Self-Defense Against Robots
A. Michael Froomkin and Zak Colangelo
Deployment of robots in the air, the home, the office, and the street inevitably means their interactions with both property and living things will become more common and more complex. This paper examines when, under U.S. law, humans may use force against robots to protect themselves, their property, and their privacy. In the real world where Asimov’s Laws of Robotics do not exist, robots can pose—or can appear to pose—a threat to life, property, and privacy. May a landowner legally shoot down a trespassing drone? Can she hold a trespassing autonomous car as security against damage done or further torts? Is the fear that a drone may be operated by a paparazzo or a peeping Tom sufficient grounds to disable or interfere with it? How hard may you shove if the office robot rolls over your foot? This paper addresses all those issues and one more: what rules and standards we could put into place to make the resolution of those questions fairer to all concerned.
The default common-law legal rules governing each of these perceived threats are somewhat different, although reasonableness always plays an important role in defining legal rights and options. In certain cases—drone overflights, autonomous cars—national, state, and even local regulation may trump the common law. Because it is in most cases obvious that humans can use force to protect themselves against actual physical attack, the paper concentrates on the more interesting cases of (1) robot (and especially drone) trespass, (2) robot (and especially drone) spying, and (3) responses to perceived threats by robots—perceptions which may not always be justified, but which sometimes may nonetheless be considered reasonable in law.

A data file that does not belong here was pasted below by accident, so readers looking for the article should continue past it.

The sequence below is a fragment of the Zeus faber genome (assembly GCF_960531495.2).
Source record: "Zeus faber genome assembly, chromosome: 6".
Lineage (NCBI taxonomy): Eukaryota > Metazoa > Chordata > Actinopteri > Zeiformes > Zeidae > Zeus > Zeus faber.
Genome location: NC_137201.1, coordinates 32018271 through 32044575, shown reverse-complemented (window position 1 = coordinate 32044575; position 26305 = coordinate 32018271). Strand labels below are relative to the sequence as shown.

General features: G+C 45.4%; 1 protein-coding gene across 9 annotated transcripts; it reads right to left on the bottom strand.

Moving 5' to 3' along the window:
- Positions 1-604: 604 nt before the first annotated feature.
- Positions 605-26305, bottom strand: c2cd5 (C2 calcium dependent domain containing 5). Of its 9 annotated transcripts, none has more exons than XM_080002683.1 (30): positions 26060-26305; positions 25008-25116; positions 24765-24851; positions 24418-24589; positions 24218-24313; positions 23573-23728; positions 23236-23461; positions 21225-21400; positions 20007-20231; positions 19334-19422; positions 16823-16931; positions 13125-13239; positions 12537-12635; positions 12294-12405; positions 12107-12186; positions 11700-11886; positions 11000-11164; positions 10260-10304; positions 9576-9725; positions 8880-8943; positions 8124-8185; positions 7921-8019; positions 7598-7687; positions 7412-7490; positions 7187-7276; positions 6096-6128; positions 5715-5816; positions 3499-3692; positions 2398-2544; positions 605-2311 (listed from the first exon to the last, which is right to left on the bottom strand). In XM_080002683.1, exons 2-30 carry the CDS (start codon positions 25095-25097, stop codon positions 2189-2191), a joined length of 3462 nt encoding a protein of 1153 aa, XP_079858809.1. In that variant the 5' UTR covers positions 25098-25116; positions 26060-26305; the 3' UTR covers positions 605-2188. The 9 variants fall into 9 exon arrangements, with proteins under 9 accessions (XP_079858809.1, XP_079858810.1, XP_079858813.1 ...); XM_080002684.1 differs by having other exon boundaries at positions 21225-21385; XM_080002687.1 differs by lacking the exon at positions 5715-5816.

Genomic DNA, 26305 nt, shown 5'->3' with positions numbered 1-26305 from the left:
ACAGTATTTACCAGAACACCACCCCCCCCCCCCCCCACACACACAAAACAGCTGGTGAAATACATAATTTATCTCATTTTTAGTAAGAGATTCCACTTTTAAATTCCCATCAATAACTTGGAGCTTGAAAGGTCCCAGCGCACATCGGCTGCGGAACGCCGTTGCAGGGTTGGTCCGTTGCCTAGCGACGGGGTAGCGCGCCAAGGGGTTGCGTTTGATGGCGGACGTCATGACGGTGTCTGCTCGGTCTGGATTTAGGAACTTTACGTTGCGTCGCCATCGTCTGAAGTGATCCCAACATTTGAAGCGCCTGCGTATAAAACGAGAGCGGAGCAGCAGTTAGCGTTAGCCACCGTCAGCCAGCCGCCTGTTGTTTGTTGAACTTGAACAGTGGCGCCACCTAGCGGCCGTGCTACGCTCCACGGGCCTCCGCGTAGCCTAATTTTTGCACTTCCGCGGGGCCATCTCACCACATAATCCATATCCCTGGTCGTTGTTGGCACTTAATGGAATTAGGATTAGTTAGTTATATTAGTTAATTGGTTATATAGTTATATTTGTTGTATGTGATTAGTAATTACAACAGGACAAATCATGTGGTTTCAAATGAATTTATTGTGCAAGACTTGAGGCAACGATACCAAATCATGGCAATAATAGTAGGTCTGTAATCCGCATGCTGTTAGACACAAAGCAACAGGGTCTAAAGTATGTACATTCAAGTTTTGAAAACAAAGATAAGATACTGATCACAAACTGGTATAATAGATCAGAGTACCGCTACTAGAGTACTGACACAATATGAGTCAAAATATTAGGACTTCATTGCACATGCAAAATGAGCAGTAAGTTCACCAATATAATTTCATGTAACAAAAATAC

We argue that the scope of permissible self-help in defending one’s privacy should be quite broad. We also identify seven problems in current law relating to human-robot interaction, all of which involve some kind of uncertainty — usually about what a robot can or will do — and suggest ways of solving or at least ameliorating them, either by making robots less potentially dangerous (banning the arming of robots) or by requiring robots to give clearer notice of their capabilities.
We conclude by looking at what the law on human self-defense against robots might tell us about a robot’s right to not be harmed by a human.
A. Michael Froomkin and Zak Colangelo will be on the Panel on Domestic Drones with moderator F. Daniel Siciliano on Saturday, April 5th at 3:15 PM at the University of Miami Newman Alumni Center in Coral Gables, Florida.